Improving Care for Dual Eligibles through Innovations in Financing
ABSTRACT Elderly people and younger people with disabilities who are eligible for health coverage through both Medicare and Medicaid ("dual eligibles") are among the sickest and poorest people in the United States. Dual eligibles' extensive needs for medical and long-term care are often complicated by a perplexing and inefficient system of overlapping benefits, skewed incentives for health care providers, and financing fragmented between the federal and state governments. Medicare is the primary payer for dual eligibles and covers services including hospitals, physicians, and prescription drugs; Medicaid covers long-term care and is a secondary payer for Medicare-covered services. About 9.2 million Americans . . .
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ABSTRACT: Pooled data from the 2007, 2009, and 2011/2012 California Health Interview Surveys were used to compare the number of self-reported annual physician visits among 36,808 Medicare beneficiaries ≥65 in insurance groups with differential cost-sharing. Adjusted for adverse selection and a set of health covariates, Medicare fee-for-service (FFS) only beneficiaries had similar physician utilization compared with HMO enrollees but fewer visits compared with those with supplemental (1.04, p = .001) and Medicaid (1.55, p = .003) coverage. FFS only beneficiaries in very good or excellent health had fewer visits compared with those of similar health status with supplemental (1.30, p = .001) or Medicaid coverage (2.15, p = .002). For subpopulations with several chronic conditions, FFS only beneficiaries also had fewer visits compared with beneficiaries with supplemental or Medicaid coverage. Observed differences in utilization may reflect efficient and necessary physician utilization among those with chronic health needs. © The Author(s) 2014.Medical Care Research and Review 12/2014; 72(1). DOI:10.1177/1077558714563169 · 2.57 Impact Factor
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ABSTRACT: Using linked administrative records, we examined expenditure patterns under cash benefit and health insurance programs for 68,794 individuals first eligible for Social Security Disability Insurance (DI) and/or Supplemental Security Income (SSI) in 2000. Expenditures were tracked until death, age 65, or December 31, 2006. Cumulative per capita expenditures averaged US$111,160 in 2006 constant dollars, with 54% incurred under DI, 5% under SSI, and about 20% each under Medicare and Medicaid. SSI and Medicaid expenditures were somewhat higher early on. We concluded that SSI is a relatively low-expenditure program, but it has a major impact on total expenditures by providing access to Medicaid. An important role of SSI and Medicaid is to provide a temporary safety net supporting DI beneficiaries during their DI and Medicare waiting periods. The linkage of expenditure data under these four programs may be useful for evaluating the potential savings of initiatives to encourage individuals with disabilities to remain in the workforce.Journal of Disability Policy Studies 12/2012; 25(2). DOI:10.1177/1044207312469828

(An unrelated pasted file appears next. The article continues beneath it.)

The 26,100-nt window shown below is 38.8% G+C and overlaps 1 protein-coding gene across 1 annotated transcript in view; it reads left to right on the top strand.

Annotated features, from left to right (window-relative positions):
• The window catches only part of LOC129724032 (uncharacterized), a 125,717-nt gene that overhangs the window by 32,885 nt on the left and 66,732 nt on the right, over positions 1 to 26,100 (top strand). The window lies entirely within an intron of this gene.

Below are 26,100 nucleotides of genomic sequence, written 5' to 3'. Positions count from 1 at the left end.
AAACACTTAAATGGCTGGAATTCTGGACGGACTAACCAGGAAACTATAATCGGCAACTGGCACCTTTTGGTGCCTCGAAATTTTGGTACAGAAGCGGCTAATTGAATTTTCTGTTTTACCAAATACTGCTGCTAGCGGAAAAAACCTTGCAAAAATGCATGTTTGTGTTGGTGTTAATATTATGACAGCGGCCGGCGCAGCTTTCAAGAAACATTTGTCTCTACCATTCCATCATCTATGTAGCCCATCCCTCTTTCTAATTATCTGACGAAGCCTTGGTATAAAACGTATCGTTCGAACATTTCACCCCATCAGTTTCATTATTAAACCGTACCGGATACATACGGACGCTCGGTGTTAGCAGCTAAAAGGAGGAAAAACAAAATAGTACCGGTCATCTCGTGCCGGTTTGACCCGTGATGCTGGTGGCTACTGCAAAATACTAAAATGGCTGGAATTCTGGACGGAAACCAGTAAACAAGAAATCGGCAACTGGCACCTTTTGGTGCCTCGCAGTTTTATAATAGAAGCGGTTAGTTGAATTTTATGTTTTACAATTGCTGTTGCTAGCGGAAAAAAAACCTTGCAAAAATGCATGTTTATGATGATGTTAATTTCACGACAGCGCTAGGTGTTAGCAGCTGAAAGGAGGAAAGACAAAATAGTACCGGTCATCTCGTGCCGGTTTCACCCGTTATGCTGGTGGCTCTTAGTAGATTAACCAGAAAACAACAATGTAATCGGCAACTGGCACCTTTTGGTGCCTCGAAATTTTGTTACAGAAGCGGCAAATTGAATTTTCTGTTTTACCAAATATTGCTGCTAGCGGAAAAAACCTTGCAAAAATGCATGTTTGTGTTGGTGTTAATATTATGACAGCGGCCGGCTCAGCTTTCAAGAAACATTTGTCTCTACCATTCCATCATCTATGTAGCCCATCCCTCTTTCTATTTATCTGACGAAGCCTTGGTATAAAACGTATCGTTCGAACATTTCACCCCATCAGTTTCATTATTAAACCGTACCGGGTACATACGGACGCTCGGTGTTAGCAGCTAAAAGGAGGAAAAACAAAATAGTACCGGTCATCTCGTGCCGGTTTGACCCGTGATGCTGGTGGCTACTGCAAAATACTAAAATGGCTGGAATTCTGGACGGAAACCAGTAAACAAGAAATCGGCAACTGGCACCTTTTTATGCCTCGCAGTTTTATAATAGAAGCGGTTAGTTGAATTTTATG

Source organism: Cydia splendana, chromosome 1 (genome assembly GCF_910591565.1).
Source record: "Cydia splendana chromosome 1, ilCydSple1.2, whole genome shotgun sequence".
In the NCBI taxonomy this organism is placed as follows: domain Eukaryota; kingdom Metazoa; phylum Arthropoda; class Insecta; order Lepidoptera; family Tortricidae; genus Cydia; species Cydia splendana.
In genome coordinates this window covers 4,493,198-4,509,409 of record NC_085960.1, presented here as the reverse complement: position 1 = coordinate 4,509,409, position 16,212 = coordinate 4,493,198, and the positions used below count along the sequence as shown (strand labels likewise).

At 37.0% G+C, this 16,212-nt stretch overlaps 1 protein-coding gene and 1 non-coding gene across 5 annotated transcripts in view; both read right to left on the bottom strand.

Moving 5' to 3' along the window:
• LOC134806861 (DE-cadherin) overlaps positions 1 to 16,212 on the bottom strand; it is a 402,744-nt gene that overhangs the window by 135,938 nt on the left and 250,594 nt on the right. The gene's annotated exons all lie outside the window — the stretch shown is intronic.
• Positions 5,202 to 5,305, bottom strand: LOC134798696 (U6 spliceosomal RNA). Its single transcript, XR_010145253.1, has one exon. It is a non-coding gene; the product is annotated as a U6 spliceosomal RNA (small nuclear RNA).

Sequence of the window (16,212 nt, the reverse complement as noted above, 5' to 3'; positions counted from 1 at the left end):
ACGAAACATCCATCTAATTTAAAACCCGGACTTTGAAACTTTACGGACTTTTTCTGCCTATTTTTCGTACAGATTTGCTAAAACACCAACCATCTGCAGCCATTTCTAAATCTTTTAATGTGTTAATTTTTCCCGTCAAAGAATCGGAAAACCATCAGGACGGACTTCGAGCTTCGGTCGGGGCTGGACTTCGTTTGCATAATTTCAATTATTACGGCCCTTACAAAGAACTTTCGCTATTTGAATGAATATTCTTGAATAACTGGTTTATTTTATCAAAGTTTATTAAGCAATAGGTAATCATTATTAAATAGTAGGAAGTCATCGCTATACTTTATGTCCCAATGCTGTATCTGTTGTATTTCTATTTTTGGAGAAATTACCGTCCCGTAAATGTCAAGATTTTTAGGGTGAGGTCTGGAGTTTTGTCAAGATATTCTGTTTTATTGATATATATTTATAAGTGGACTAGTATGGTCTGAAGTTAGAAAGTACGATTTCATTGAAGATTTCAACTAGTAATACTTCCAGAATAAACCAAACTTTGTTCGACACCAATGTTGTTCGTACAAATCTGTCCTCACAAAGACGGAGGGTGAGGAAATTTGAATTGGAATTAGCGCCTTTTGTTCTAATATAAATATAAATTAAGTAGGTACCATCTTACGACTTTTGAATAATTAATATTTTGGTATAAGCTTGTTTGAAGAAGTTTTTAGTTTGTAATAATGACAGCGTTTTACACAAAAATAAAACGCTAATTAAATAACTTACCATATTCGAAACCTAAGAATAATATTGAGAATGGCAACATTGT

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ABSTRACT: People who are eligible for both Medicare and Medicaid (dual eligibles) and who have disabilities and multiple chronic conditions (MCC) present challenges for treatment, preventive services, and cost-effective access to care within the US health system. We sought to better understand dual eligibles and their association with MCC, accounting for sociodemographic factors inclusive of functional disability category. Medical Expenditure Panel Survey (MEPS) data for 2005 through 2010 were stratified by ages 18 to 64 and 65 or older to account for unique subsets of dual eligibles. Prevalence of MCC was calculated for those with physical disabilities, physical plus cognitive disabilities, and all others, accounting for sociodemographic and health-related factors. Adjusted odds for having MCC were calculated by using logistic regression. Of dual eligibles aged 18 to 64, 53% had MCC compared with 73.5% of those aged 65 or older. Sixty-five percent of all dual eligibles had 2 or more chronic conditions, and among dual eligibles aged 65 or older with physical disabilities and cognitive limitations, 35% had 4 or more, with hypertension and arthritis the most common conditions. Dual eligibles aged 18 to 64 who had a usual source of medical care had a 127% increased likelihood of having MCC compared with those who did not have a usual source of care. Attention to disability can be a component to helping further understand the relationship between health and chronic conditions for dual eligible populations and other segments of our society with complex health and medical needs.Preventing chronic disease 09/2013; 10:E157. DOI:10.5888/pcd10.130064 · 1.96 Impact Factor